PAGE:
Barbarea, because anciently called the Herb of St. Barbara.

An early blooming biennial. Naturalized from Europe. Sunny places in low grounds and margins of runlets. Labrador to New York, south to Virginia and westward. Abundant in northern Ohio. April, May.

Stems

About two feet high, growing in tufts, branched, leafy, bearing many racemes of yellow flowers.

Leaves

Lower leaves lyrate; the terminal division round and usually large; the lateral divisions in pairs varying from one to four, or rarely wanting; upper leaves obovate, cut, toothed, or pinnatified at the base.

Flowers

Yellow crucifers, in showy panicled racemes. Pods erect or slightly spreading, obtusely four-angled.

This is the first of our yellow Mustards. It is found in the fields, where it marks the course of a tiny runlet or gathers round a bit of lowland in pasture or meadow; its presence is sunshine. Each plant consists of a bunch of erect, leafy stems a foot high or more, branching into flower-stems, each crowned with a loose spike of little yellow flowers, looking not unlike yellow Sweet Alyssum. The bloom is profuse, and the blooming season lasts well through May. A trail of seed-pods is left in the wake of the little crucifers as they continue to bloom along the lengthening stem. The lower flowers open while the top of the cluster is closely packed with short, narrow buds. By June the yellow is past, the brownish green has come, and the plant is swallowed up by the surrounding foliage and summer growth. Gray reports it as apparently introduced, but indigenous from Lake Superior northward and westward. It is one of our most attractive early flowers and is known as Yellow Rocket, Winter-Cress, Wild Mustard, and Herb of St. Barbara.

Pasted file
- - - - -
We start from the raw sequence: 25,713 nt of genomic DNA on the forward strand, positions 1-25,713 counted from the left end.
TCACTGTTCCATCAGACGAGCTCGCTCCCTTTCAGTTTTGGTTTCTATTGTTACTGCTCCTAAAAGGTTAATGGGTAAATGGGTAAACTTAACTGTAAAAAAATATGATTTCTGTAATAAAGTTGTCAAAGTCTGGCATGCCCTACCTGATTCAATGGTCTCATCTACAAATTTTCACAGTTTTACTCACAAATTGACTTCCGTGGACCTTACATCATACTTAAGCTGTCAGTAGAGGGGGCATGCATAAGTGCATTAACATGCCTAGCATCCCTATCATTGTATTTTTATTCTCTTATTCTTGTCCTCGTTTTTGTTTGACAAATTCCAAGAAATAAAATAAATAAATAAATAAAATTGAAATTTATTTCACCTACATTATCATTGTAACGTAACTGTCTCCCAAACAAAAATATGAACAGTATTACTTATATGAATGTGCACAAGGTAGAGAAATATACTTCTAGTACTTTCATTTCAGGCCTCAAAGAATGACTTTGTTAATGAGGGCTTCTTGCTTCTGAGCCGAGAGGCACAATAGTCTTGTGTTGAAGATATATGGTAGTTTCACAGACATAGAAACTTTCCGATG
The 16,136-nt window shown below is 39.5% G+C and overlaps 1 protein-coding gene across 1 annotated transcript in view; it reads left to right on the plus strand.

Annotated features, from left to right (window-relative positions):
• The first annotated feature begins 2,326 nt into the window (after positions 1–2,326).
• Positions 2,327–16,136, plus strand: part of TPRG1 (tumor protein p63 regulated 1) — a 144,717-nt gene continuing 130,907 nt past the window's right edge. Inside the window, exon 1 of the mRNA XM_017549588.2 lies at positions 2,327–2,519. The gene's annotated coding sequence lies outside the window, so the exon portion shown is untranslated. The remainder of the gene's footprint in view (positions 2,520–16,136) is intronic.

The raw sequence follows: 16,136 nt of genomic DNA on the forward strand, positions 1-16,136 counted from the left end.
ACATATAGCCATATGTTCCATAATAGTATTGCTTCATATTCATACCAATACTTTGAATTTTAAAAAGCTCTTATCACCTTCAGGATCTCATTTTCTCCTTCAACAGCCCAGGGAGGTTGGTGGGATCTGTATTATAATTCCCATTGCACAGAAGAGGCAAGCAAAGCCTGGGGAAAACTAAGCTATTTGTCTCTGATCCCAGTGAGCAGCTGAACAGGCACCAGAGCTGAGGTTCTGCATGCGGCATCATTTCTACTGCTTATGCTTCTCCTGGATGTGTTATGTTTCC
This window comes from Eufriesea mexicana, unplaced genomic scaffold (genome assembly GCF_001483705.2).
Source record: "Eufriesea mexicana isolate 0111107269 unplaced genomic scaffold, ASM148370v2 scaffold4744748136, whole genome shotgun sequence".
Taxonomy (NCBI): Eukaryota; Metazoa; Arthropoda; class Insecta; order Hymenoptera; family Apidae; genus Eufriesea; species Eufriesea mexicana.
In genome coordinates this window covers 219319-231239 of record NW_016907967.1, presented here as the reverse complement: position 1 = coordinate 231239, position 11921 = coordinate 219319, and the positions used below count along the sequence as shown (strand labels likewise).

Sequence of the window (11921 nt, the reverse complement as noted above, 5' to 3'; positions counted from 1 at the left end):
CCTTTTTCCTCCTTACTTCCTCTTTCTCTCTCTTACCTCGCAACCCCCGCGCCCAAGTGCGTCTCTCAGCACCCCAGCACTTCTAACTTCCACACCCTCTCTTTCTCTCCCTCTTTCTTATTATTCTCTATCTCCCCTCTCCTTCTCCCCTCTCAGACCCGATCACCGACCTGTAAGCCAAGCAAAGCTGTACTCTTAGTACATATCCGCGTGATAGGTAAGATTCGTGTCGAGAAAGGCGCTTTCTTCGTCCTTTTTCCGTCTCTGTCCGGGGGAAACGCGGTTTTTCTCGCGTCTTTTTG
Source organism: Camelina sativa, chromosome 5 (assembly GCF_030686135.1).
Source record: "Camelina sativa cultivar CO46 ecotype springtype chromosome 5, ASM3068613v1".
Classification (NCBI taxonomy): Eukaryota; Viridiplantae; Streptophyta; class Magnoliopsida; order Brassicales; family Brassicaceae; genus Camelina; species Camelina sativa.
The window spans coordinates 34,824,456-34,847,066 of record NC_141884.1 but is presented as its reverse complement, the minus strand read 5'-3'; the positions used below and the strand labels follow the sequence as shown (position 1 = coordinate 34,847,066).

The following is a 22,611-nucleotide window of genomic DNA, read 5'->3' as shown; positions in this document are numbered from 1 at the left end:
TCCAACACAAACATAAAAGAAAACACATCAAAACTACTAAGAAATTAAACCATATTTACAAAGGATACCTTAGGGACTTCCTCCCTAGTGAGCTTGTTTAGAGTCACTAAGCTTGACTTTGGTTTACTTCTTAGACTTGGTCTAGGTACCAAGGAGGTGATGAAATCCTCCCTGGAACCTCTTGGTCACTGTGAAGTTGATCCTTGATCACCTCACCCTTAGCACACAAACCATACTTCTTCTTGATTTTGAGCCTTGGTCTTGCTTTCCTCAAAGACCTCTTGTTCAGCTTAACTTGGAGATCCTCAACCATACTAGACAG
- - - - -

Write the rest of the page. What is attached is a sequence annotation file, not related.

Yellow Rocket. Barbaric vulgaris

Yellow Rocket. Barbaric vulgaris